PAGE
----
The Prison Fellowship Angel Tree program at Baytown Second Church brought these families together. Melinda Garcia coordinates the program for the church.
GARCIA: And so, we have been a host church for Christmas outreach, I would say probably going on 15 years…
Most people are familiar with Angel Tree for the gifts it collects for inmates’ children at Christmas. But Garcia says her church’s annual project became more than a one-and-done present distribution campaign.
GARCIA: And so, we not only now do just the Christmas event, but we go beyond Christmas now. And so we felt a need and a calling to reach out to the families all year round. And so we have now a program called Angel Tree Year Round and that's where we have special events throughout the year and we minister to the families on a monthly basis.
The program’s been going strong for seven years. Monthly meetings include Bible study and fellowship for the adults and Bible-based activities for the kids.
While the women appreciate the biblical teaching material, they said much of what their kids learn isn’t found in books. Roberta Langley who took in her incarcerated son’s seven children explains.
LANGLEY: So, with the kids, we have men roles, and, you know, more role models in here. And my boys look up to them. You know, we got Mr. Floyd, Mr. Mike, Mr. Rowland. I mean, we got role models in here that my boys look up to. My girls, they got teachers in here that teach them because they are growing up to be ladies. you see what I'm saying?..
Melinda Garcia is a social worker who began her career assisting victims of violent crime. She witnessed the trauma these families endured. That work spurred her passion to prevent similar crimes.
GARCIA: So, then I worked in the field of prevention, because, you know, I wanted to see how many people we could protect, before it ever got to, you know, to an incident…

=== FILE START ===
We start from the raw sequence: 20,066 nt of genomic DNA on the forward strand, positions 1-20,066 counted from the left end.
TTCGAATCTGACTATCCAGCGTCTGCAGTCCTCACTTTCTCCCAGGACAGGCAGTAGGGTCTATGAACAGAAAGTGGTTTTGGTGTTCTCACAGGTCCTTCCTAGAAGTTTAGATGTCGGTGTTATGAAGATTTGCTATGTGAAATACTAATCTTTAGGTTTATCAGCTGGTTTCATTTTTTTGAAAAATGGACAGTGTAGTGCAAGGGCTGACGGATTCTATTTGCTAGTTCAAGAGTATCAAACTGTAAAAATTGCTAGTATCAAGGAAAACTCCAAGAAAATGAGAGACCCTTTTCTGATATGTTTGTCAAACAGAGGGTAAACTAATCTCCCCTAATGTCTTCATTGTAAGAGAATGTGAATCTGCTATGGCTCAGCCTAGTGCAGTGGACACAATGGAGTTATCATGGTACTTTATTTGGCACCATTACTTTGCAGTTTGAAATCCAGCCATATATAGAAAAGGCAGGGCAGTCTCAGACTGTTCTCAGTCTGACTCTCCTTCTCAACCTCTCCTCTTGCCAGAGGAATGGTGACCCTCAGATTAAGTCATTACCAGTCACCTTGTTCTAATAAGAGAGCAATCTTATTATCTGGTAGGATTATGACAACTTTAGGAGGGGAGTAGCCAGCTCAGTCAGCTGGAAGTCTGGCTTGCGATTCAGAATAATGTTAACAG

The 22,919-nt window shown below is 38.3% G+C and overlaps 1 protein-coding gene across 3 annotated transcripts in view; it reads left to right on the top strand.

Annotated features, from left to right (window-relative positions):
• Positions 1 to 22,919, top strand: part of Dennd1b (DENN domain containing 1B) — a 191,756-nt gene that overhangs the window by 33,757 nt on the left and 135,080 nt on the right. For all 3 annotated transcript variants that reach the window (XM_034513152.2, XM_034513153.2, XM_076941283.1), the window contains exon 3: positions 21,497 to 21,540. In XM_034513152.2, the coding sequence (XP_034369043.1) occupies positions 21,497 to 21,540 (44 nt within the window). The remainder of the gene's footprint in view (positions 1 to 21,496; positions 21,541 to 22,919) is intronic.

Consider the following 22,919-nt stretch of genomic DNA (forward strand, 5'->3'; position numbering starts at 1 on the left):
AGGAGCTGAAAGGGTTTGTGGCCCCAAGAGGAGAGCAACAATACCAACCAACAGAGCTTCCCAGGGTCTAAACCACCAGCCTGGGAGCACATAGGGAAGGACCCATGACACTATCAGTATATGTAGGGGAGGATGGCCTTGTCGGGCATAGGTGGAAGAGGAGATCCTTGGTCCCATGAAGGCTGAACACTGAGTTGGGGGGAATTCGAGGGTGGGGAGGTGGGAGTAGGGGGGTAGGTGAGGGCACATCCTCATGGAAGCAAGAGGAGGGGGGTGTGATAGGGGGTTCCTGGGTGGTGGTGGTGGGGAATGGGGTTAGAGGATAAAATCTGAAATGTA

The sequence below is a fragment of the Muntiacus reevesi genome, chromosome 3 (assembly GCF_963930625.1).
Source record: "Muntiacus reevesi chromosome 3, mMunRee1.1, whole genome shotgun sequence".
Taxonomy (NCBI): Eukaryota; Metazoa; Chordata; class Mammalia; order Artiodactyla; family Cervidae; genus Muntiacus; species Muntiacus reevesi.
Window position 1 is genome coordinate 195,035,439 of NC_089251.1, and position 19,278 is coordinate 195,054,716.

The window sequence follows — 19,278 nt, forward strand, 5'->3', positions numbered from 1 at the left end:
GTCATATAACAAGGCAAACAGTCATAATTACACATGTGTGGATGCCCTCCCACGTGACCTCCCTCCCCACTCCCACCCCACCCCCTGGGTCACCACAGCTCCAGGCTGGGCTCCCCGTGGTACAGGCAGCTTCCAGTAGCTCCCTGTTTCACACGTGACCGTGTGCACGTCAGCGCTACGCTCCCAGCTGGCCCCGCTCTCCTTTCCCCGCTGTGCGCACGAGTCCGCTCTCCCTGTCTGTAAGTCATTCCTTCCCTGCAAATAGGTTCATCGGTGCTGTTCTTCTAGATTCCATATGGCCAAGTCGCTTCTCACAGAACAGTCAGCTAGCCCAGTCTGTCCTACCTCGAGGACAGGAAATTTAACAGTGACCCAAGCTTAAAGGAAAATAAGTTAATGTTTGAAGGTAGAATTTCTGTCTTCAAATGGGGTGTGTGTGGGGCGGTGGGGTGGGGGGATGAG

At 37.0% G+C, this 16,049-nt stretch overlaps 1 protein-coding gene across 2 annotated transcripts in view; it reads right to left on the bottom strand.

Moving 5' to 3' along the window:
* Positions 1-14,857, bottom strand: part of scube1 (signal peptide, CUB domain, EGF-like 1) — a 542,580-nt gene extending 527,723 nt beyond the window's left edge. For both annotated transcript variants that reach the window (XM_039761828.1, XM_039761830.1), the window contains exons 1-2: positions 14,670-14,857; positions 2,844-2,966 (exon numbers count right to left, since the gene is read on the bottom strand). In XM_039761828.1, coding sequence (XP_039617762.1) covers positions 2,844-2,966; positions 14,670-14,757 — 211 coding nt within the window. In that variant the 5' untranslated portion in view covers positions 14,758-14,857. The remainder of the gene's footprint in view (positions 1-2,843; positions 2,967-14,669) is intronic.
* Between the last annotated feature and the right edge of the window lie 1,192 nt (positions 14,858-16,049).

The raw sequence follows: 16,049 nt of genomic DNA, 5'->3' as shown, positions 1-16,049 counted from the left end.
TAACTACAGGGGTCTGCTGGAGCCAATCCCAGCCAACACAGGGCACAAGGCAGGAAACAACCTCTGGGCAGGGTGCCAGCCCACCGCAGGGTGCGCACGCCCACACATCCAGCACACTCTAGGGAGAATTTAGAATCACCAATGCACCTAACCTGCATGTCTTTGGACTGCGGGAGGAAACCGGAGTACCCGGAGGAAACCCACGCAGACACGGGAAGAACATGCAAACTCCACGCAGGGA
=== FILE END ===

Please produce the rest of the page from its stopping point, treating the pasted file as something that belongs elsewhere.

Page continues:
Her Angel Tree kids are some of the victims of those incidents.
GARCIA: And so, our focus in Angel Tree is really the children. Our focus is to really to try to break those generational curses of into you know, of constant generations dealing with incarceration over and over again. So we believe that by faith that it once individuals and families come in contact with Christ, that it it is impactful, and that it does change lives and behaviors. And, you know, and they do start new lives. And so and that has been our hope with, you know, these women's children has is a testament to how God can intervene and break those cycles…
The women nod in agreement.
They were introduced to the Angel Tree program by friends, family members or even incarcerated family members. Most of them willingly signed up to participate.
Tamika McKenzie was skeptical. Her daughter’s incarcerated father was involved in the ministry in prison and wanted McKenzie and their daughter to participate.
MCKENZIE: And then all of a sudden, he reaches out to me concerning this Angel Tree thing. And I'm like, what is what is this about? Or I'm thinking? Is he trying to scam me for something…
I didn't want to do it at first. I was hesitant. And I'm like, I don't I don't know what this is. And I don't want people feeling sorry for me. We don't need any handouts. We're fine. We're fine…